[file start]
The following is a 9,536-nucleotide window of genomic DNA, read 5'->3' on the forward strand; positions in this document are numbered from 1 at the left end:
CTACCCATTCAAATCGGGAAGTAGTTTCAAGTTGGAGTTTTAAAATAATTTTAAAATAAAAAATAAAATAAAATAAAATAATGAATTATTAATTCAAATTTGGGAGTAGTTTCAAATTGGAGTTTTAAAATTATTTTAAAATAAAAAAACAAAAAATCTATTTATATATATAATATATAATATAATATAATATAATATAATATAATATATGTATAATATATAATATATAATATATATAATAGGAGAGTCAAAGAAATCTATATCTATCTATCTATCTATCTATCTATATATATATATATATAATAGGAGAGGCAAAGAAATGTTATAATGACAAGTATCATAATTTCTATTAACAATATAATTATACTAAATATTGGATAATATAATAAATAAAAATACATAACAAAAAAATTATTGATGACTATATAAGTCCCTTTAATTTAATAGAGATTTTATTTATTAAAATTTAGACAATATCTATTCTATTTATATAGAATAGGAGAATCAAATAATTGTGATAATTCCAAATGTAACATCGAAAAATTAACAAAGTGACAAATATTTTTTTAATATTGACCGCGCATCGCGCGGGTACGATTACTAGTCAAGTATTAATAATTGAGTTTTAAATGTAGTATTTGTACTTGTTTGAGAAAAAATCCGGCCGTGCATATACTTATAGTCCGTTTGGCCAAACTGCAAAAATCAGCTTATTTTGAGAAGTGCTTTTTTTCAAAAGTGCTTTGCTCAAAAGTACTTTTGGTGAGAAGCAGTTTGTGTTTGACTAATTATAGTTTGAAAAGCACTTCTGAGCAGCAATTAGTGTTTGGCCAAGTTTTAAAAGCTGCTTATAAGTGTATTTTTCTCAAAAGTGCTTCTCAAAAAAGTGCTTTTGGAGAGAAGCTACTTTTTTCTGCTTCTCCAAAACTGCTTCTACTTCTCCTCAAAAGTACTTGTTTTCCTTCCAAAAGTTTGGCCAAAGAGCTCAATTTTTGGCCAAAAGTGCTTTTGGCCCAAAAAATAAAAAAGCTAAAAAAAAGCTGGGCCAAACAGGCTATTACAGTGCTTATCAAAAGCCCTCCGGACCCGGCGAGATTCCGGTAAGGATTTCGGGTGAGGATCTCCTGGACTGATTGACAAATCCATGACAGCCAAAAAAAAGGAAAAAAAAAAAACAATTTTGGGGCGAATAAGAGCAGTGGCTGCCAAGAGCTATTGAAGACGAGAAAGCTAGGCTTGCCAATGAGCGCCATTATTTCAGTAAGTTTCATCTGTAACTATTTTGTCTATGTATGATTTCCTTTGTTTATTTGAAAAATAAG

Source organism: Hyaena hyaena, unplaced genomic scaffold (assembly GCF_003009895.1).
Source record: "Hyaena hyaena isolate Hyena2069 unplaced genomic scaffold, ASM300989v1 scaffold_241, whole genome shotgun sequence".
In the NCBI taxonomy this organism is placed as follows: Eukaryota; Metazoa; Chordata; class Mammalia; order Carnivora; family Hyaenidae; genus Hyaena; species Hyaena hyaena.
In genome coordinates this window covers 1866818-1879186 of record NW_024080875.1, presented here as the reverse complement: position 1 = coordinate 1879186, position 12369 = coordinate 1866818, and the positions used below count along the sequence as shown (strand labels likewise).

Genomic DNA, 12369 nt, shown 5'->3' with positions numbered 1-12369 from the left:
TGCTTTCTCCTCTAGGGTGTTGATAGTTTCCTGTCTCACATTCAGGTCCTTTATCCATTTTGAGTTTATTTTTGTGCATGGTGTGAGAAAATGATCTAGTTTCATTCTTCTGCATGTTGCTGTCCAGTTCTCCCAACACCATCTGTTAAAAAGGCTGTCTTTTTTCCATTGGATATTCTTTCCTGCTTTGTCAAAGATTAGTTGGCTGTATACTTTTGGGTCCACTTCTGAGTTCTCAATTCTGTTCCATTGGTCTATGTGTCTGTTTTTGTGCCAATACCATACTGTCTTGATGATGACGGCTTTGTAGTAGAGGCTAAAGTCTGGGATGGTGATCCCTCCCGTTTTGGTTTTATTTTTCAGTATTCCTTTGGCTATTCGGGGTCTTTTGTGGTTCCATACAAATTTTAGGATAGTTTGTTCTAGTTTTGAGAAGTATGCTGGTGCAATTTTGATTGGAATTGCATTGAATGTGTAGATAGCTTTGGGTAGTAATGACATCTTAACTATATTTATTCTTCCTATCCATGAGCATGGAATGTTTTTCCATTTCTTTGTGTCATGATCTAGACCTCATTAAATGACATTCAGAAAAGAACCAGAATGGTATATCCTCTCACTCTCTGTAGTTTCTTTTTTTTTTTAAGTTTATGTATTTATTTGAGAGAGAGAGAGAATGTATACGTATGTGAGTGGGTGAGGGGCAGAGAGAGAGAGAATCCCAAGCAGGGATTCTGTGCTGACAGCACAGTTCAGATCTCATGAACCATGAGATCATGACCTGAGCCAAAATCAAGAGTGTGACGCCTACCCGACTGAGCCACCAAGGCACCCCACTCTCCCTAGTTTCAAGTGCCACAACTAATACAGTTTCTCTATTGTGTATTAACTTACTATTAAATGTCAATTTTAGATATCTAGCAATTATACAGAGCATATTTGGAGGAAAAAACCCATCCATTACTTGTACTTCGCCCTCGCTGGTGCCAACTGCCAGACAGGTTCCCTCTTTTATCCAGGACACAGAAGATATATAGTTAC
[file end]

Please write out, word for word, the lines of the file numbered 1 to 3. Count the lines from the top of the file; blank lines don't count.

The following is a 9,536-nucleotide window of genomic DNA, read 5'->3' on the forward strand; positions in this document are numbered from 1 at the left end:
CTACCCATTCAAATCGGGAAGTAGTTTCAAGTTGGAGTTTTAAAATAATTTTAAAATAAAAAATAAAATAAAATAAAATAATGAATTATTAATTCAAATTTGGGAGTAGTTTCAAATTGGAGTTTTAAAATTATTTTAAAATAAAAAAACAAAAAATCTATTTATATATATAATATATAATATAATATAATATAATATAATATAATATATGTATAATATATAATATATAATATATATAATAGGAGAGTCAAAGAAATCTATATCTATCTATCTATCTATCTATCTATATATATATATATATAATAGGAGAGGCAAAGAAATGTTATAATGACAAGTATCATAATTTCTATTAACAATATAATTATACTAAATATTGGATAATATAATAAATAAAAATACATAACAAAAAAATTATTGATGACTATATAAGTCCCTTTAATTTAATAGAGATTTTATTTATTAAAATTTAGACAATATCTATTCTATTTATATAGAATAGGAGAATCAAATAATTGTGATAATTCCAAATGTAACATCGAAAAATTAACAAAGTGACAAATATTTTTTTAATATTGACCGCGCATCGCGCGGGTACGATTACTAGTCAAGTATTAATAATTGAGTTTTAAATGTAGTATTTGTACTTGTTTGAGAAAAAATCCGGCCGTGCATATACTTATAGTCCGTTTGGCCAAACTGCAAAAATCAGCTTATTTTGAGAAGTGCTTTTTTTCAAAAGTGCTTTGCTCAAAAGTACTTTTGGTGAGAAGCAGTTTGTGTTTGACTAATTATAGTTTGAAAAGCACTTCTGAGCAGCAATTAGTGTTTGGCCAAGTTTTAAAAGCTGCTTATAAGTGTATTTTTCTCAAAAGTGCTTCTCAAAAAAGTGCTTTTGGAGAGAAGCTACTTTTTTCTGCTTCTCCAAAACTGCTTCTACTTCTCCTCAAAAGTACTTGTTTTCCTTCCAAAAGTTTGGCCAAAGAGCTCAATTTTTGGCCAAAAGTGCTTTTGGCCCAAAAAATAAAAAAGCTAAAAAAAAGCTGGGCCAAACAGGCTATTACAGTGCTTATCAAAAGCCCTCCGGACCCGGCGAGATTCCGGTAAGGATTTCGGGTGAGGATCTCCTGGACTGATTGACAAATCCATGACAGCCAAAAAAAAGGAAAAAAAAAAAACAATTTTGGGGCGAATAAGAGCAGTGGCTGCCAAGAGCTATTGAAGACGAGAAAGCTAGGCTTGCCAATGAGCGCCATTATTTCAGTAAGTTTCATCTGTAACTATTTTGTCTATGTATGATTTCCTTTGTTTATTTGAAAAATAAG

Source organism: Hyaena hyaena, unplaced genomic scaffold (assembly GCF_003009895.1).